Subject: Re: Word's take on MSDI (was Re: FAQ -- why the MSDI interface? (aka, no pagers please))
From: Andrew Dunbar (firstname.lastname@example.org)
Date: Mon Aug 20 2001 - 07:21:25 CDT
Paul, you seem to be going out of your way to
this in a way which makes it sound complicated. I've
never been surprised by it and I was new to Word. I
found it very intuitive. It seems to me to be MDI
behaviour implemented with SDI windows. You will
have more than one empty window. The epmty window is
a special feature that only appears when you close all
the documents but not the entire app. It doesn't have
to be explained to anybody's grandmother because it's
obvious what is happening. It's keeping the
menus/toolbars around so you can start a new document.
As far as the Word "drop action" goes, I hate the way
MS does that too. But I've found you can drop an icon
anywhere in the menu area and it will open as a
document - you don't have to close the document and
drop into the greyed out area - though I guess that
would make aiming easier (:
--- Paul Rohr <email@example.com> wrote: > At 04:15
PM 8/19/01 -0400, JAL wrote:
> >Screenshots, as requested. (I ran in and grabbed
> somebody's Windows box,
> >so the colors are non-standard.)
> Thanks for the screenshots. They're *very* helpful.
> >As you can see, MSDI Word 2000 still has a close
> box for what was the
> >child window in previous versions, even though it
> normally opens docs in
> >separate parent windows (look at the far right of
> the menubar. When the
> >last doc is closed, Word reverts to the plain
> background. The program
> >stays open, and a new doc can be opened or dragged
> in from Explorer.
> Oh dear. That's even worse than I feared. It's
> arguably better than MDI,
> but the taint of their MDI legacy still lingers in
> the form of those two
> close boxes per frame. After promoting MDI for so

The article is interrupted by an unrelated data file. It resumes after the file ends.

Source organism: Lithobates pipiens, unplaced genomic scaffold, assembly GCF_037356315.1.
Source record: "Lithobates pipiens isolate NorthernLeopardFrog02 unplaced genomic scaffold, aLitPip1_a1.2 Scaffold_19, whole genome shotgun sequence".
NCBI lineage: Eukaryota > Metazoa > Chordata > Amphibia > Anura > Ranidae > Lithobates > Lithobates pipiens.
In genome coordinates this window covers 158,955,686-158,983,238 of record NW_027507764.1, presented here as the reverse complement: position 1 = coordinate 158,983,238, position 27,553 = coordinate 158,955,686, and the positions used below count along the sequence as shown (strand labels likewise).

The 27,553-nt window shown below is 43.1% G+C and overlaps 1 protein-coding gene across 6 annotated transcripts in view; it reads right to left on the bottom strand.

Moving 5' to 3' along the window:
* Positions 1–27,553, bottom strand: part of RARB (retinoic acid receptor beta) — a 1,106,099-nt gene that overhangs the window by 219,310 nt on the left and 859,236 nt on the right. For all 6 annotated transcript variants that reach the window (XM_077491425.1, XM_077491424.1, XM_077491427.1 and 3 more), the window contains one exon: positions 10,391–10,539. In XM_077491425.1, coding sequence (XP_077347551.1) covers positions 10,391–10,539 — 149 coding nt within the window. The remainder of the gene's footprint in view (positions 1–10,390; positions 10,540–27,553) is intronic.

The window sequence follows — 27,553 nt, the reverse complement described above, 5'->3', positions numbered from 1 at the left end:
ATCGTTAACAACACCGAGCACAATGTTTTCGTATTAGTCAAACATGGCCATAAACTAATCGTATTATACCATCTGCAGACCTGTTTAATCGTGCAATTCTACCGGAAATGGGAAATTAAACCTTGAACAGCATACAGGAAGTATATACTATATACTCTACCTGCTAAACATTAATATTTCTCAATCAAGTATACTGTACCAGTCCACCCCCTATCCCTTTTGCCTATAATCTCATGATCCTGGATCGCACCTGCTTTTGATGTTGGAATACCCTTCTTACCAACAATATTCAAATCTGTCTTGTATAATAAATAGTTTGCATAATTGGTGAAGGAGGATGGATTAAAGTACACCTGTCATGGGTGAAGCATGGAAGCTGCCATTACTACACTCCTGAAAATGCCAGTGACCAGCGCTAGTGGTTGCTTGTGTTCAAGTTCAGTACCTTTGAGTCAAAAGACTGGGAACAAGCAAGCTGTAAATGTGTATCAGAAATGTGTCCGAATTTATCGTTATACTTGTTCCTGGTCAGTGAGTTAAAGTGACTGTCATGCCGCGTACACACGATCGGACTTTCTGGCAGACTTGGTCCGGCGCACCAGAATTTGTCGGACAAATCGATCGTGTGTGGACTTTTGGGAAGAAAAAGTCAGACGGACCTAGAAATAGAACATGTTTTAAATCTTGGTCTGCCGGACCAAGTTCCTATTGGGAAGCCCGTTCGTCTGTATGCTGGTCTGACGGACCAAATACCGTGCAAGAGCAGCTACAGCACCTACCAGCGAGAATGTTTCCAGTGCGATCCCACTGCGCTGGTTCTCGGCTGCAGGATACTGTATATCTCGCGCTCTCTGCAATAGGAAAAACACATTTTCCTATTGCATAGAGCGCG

> long, I suppose they felt
> that a more gradual transition for their existing
> users would be a good
> idea, but ...
> ... gack, what a hack!
> Knowing how thorough they are, not only did they put
> that stupid
> document-level close box on the menu bar, but it
> probably moves to the
> toolbar if the menu is disabled (or do they no
> longer allow that?) So long
> as that widget is visible, it would allow you to
> close the document in that
> window (leaving it empty) without closing the
> application-level window.
> Now I see how their UI probably works, though. One
> of the widgets maps to
> File / Close, and the other maps to either:
> - Window / Close (which implies File / Close) or
> - File / Exit (which implies close *everything*)
> ... depending on how many documents and windows are
> currently open. Right?
> It's overly complex, but at least it's consistent.
> Or is it? I've also heard people say that if
> there's more than one document
> open, then File / Close maps to Window / Close (ie,
> the outermost close box
> widget rather than the "inner" one). If so, then
> there's no one-to-one
> mapping between menus and widgets at all, because
> the "final" File / Close
> *does* only close the document and not the window.
> Ick. What a choice. Either all File / Close
> operations leave empty,
> reusable windows cluttering the screen (equivalent
> to clicking the "inner"
> close box), or else you have inconsistent behavior
> -- sometimes the window
> goes away ("outer" close) and sometimes it doesn't
> ("inner" close).
> I'd hate to explain this all to my Grandmother,
> Having seen this, and unless I've missed some
> crucial detail here, then my
> preference for our *much* simpler model is, if
> anything, even greater. For
> - we only have a single "outer" close box,
> - File / Close is always equivalent to Window /
> Close, and
> - when you close the last document, you're done.
> It may not be what everyone expects at first, but
> it's easy to understand,
> *very* easy to explain, and (I hope) reasonably easy
> to get used to.
> Indeed, I share Nils' belief that most people will
> recognize the Netscape
> similarities without even thinking about it.
> >We had a user who was frustrated when she dragged a
> doc from Explorer
> >into Word and, instead of opening, it was embedded
> in the doc that was
> >already open. She had to be taught to click the
> close box for her doc
> >before doing this.
> Yep. That's probably another reason Word's UI
> designer liked the MDI-style
> second close box -- it creates an obscure way to
> allow the drop target to
> mean "open the document" instead of "embed the
> I suppose that's a real design constraint, but it
> seems like a pretty
> contorted solution. I understand why you'd want the
> default drop action for
> any other file type to be "embed" rather than
> "open", but as your user
> demonstrated, who wants to embed one Word document
> inside another? If you
> drop a Word document on Word, don't you want to open
> I'd think a far more plausible solution would be to
> just special-case that
> one file format with "open" semantics for drops
> instead. But I don't work
> in Redmond, so maybe they had other design
> constraints to deal with.
> pixel pusher
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